Mining giants turn backs on coal in face of investor pressure
Written by Rother Radio News on 16/10/2020
The world’s biggest mining companies are gradually turning their backs on thermal coal.
Rio Tinto, the world’s second largest mining company, has already pulled out of the market while BHP, the world’s biggest player, confirmed in August that it would be seeking to sell or spin off its thermal coal operations within the next two years.
And Anglo American, another of the world’s biggest mining companies, said in May this year that it would be looking to spin off its thermal coal assets in South Africa during the next two to three years.
That left Glencore as the last of the eight big mining companies in the FTSE-100 – Antofagasta, Fresnillo, Polymetal and Evraz have no exposure to coal – not to have explicitly said it was getting out of thermal coal.
It said as recently as February this year that it had no intention of selling or demerging its thermal coal assets.
But today brought at least a partial shift in its approach.
Ivan Glasenberg, chief executive and architect of Glencore’s extraordinary rise during the last two decades, said that, when the company’s existing thermal coal reserves had been depleted, they would not be replaced.
He told the Financial Times Commodities Mining Summit in Johannesburg: “We are looking at how the market looks.
“We are reviewing all our coal operations. (But) I don’t see how spinning off coal mines will help us reduce Scope 3 emissions.”
Mr Glasenberg previously said in February that the company was seeking to reduce its so-called ‘Scope 3’ emissions – those emissions created by its customers using its products – by 30% by 2035.
He said the company would give a further update on how it achieves that in December.
All of the big global mining companies have pledged to cut their emissions to one degree or another.
BHP said last month it hoped to reduce its ‘Scope 1 and 2’ emissions – its own emissions and those caused by the suppliers that power its mines – by 30% by 2030 but has not been more specific on ‘Scope 3’.
Its targets are, nonetheless, seen as more ambitious than those of Rio Tinto – which has said it will reduce its operational emissions to 15% below their levels two years ago by 2030.
All of the big miners are under increasingly pressure to divest thermal coal operations as global fund managers, in response to pressure from their clients and those whose money they manage, threaten to offload the stock of companies involved in the activity.
Norway’s $1.1trn (£0.85trn) Government Pension Fund Global, one of the world’s largest funds, has recently introduced tough new rules barring it from investing in companies that obtain more than 30% of their income from thermal coal or which produce more than 20 million tons of thermal coal annually.
Glencore, which produces more than six times that amount, is one of the companies affected.
And Blackrock, the world’s biggest asset manager, announced plans in January this year to divest from companies that make at least a quarter of their revenue from thermal coal.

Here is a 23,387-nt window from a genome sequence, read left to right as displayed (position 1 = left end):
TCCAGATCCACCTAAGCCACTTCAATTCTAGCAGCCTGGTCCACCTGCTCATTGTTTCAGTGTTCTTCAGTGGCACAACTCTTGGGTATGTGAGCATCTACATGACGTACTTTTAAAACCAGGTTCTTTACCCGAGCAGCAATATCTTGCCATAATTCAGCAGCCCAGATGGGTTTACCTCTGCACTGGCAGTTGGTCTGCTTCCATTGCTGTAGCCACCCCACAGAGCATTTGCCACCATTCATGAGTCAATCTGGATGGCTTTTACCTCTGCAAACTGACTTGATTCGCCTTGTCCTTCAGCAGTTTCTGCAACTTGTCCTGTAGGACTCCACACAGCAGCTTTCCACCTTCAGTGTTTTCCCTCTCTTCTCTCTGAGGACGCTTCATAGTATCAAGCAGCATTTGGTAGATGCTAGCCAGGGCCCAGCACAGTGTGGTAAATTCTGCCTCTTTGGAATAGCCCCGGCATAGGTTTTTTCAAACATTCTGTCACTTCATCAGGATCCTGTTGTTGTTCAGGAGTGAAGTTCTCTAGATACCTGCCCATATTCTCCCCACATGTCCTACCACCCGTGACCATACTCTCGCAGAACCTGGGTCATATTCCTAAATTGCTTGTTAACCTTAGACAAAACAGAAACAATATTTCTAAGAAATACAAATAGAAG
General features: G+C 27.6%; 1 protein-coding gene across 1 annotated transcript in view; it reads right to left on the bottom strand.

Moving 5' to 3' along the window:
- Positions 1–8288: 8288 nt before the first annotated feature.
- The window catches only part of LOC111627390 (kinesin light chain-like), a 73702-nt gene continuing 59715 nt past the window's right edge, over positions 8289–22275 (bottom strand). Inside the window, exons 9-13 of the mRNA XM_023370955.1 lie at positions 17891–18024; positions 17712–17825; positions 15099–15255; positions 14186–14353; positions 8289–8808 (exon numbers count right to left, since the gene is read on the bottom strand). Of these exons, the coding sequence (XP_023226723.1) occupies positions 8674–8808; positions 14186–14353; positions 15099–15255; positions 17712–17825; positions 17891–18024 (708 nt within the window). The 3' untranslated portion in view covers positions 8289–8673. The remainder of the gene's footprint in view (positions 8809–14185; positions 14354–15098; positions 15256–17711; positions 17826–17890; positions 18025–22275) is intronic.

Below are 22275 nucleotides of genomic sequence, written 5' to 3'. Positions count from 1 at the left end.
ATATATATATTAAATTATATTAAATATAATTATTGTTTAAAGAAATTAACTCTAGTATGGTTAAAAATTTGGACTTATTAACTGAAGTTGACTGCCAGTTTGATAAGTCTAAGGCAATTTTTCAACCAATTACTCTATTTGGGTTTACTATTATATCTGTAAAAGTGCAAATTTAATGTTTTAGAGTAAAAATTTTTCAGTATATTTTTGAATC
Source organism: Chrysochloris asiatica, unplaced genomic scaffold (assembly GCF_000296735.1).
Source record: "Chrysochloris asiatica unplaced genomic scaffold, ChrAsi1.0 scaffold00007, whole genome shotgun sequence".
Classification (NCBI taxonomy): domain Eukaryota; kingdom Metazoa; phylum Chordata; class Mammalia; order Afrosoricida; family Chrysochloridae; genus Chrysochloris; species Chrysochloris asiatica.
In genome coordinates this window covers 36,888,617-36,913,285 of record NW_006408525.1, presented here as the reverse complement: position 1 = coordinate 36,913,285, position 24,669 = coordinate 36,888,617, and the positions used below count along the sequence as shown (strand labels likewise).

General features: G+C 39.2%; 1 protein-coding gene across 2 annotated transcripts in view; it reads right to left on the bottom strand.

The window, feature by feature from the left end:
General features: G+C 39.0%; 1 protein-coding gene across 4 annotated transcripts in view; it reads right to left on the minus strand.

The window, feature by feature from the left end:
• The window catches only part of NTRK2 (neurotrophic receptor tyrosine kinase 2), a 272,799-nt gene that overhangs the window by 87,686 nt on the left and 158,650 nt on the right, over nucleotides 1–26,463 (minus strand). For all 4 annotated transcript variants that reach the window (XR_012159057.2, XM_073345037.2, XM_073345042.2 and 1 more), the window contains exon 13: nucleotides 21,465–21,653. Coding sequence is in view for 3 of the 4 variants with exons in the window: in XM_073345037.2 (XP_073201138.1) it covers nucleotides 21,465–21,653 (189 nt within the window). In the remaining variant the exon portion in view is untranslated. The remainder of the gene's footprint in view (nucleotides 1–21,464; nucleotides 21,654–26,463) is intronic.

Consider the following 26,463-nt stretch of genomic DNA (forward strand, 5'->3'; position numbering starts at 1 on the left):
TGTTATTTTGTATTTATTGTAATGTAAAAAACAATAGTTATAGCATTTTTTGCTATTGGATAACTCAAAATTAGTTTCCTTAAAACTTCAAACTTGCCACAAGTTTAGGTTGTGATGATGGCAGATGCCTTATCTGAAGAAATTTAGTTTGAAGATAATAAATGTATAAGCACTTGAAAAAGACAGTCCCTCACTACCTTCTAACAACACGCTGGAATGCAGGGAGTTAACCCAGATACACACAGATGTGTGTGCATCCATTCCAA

Meanwhile, some of the world’s big banks begun promising to stop financing thermal coal, including the French lender Societe Generale, the Italian lender UniCredit, the Australian bank Westpac and, in the UK, NatWest and Barclays.
Ironically, Mr Glasenberg’s comments come at a time when the price of thermal coal – the type of coal burned to generate electricity – is rising strongly.
According to Argus Media, an independent provider of data and price information, the price of thermal coal has risen by 50%, to $57.77 per ton, since May.
It has not been this expensive since October last year.
This reflects a rise in natural gas prices that has led some countries in Europe, chiefly Germany, to switch to burning coal.
Mr Glasenberg revealed at the company’s annual general meeting in May, that its thermal coal production costs has fallen to a company average of $42 per ton.
These price moves suggest Mr Glasenberg acted shrewdly when, just over two years ago, he paid £1.2bn for a big coal asset from Rio in Australia in a bet that demand for the commodity would remain robust.
Unusually the recent price surge in Europe, has taken the price of European thermal coal above that of Australian thermal coal, although this also reflects the fact that, earlier this week, China ordered its utilities and steel mills to stop importing both thermal coal and metallurgical or coking coal – the kind used in steel production – from Australia due to a diplomatic dispute.
This could prove problematic, longer term, for the miners.
The mining research team at JP Morgan Securities estimates that China is now 93% self-sufficient in thermal coal and 87% self-sufficient in metallurgical coal.
Should it shift further to local production, away from Australian coal, that could lead to a glut in supplies elsewhere.
That could, in turn, also encourage European power companies to burn more coal in the short term.
© Sky News 2020